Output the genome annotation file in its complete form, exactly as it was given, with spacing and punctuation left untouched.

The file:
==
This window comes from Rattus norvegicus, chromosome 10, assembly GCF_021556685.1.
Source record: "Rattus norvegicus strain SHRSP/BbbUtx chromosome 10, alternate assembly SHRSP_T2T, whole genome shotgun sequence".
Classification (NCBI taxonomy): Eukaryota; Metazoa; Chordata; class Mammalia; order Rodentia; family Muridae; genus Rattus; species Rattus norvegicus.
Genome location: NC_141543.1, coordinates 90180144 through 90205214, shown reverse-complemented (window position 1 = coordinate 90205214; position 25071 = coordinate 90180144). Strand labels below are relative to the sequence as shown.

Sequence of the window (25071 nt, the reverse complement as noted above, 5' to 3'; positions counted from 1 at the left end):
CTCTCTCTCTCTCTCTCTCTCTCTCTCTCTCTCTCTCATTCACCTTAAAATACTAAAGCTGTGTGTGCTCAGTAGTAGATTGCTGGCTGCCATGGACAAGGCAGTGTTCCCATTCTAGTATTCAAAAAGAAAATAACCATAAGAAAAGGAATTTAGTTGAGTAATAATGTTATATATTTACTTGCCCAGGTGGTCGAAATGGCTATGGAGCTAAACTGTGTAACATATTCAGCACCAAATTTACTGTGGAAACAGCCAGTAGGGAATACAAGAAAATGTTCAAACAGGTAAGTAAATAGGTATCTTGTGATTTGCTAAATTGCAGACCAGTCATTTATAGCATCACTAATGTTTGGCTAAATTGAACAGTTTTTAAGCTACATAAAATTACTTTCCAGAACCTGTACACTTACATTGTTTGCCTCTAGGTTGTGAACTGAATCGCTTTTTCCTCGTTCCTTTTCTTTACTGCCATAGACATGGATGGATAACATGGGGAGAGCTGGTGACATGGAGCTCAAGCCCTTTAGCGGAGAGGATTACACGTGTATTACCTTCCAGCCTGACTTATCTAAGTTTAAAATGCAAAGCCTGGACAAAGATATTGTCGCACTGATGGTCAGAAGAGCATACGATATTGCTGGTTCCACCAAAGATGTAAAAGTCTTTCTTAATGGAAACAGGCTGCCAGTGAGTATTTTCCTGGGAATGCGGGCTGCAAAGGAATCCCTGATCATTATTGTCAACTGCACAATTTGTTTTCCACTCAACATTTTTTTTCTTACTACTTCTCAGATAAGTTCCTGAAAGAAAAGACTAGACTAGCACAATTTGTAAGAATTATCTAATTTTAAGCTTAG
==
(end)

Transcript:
This window comes from Rattus norvegicus, chromosome 10, assembly GCF_021556685.1.
Source record: "Rattus norvegicus strain SHRSP/BbbUtx chromosome 10, alternate assembly SHRSP_T2T, whole genome shotgun sequence".
Classification (NCBI taxonomy): Eukaryota; Metazoa; Chordata; class Mammalia; order Rodentia; family Muridae; genus Rattus; species Rattus norvegicus.
Genome location: NC_141543.1, coordinates 90180144 through 90205214, shown reverse-complemented (window position 1 = coordinate 90205214; position 25071 = coordinate 90180144). Strand labels below are relative to the sequence as shown.

Sequence of the window (25071 nt, the reverse complement as noted above, 5' to 3'; positions counted from 1 at the left end):
CTCTCTCTCTCTCTCTCTCTCTCTCTCTCTCTCTCTCATTCACCTTAAAATACTAAAGCTGTGTGTGCTCAGTAGTAGATTGCTGGCTGCCATGGACAAGGCAGTGTTCCCATTCTAGTATTCAAAAAGAAAATAACCATAAGAAAAGGAATTTAGTTGAGTAATAATGTTATATATTTACTTGCCCAGGTGGTCGAAATGGCTATGGAGCTAAACTGTGTAACATATTCAGCACCAAATTTACTGTGGAAACAGCCAGTAGGGAATACAAGAAAATGTTCAAACAGGTAAGTAAATAGGTATCTTGTGATTTGCTAAATTGCAGACCAGTCATTTATAGCATCACTAATGTTTGGCTAAATTGAACAGTTTTTAAGCTACATAAAATTACTTTCCAGAACCTGTACACTTACATTGTTTGCCTCTAGGTTGTGAACTGAATCGCTTTTTCCTCGTTCCTTTTCTTTACTGCCATAGACATGGATGGATAACATGGGGAGAGCTGGTGACATGGAGCTCAAGCCCTTTAGCGGAGAGGATTACACGTGTATTACCTTCCAGCCTGACTTATCTAAGTTTAAAATGCAAAGCCTGGACAAAGATATTGTCGCACTGATGGTCAGAAGAGCATACGATATTGCTGGTTCCACCAAAGATGTAAAAGTCTTTCTTAATGGAAACAGGCTGCCAGTGAGTATTTTCCTGGGAATGCGGGCTGCAAAGGAATCCCTGATCATTATTGTCAACTGCACAATTTGTTTTCCACTCAACATTTTTTTTCTTACTACTTCTCAGATAAGTTCCTGAAAGAAAAGACTAGACTAGCACAATTTGTAAGAATTATCTAATTTTAAGCTTAG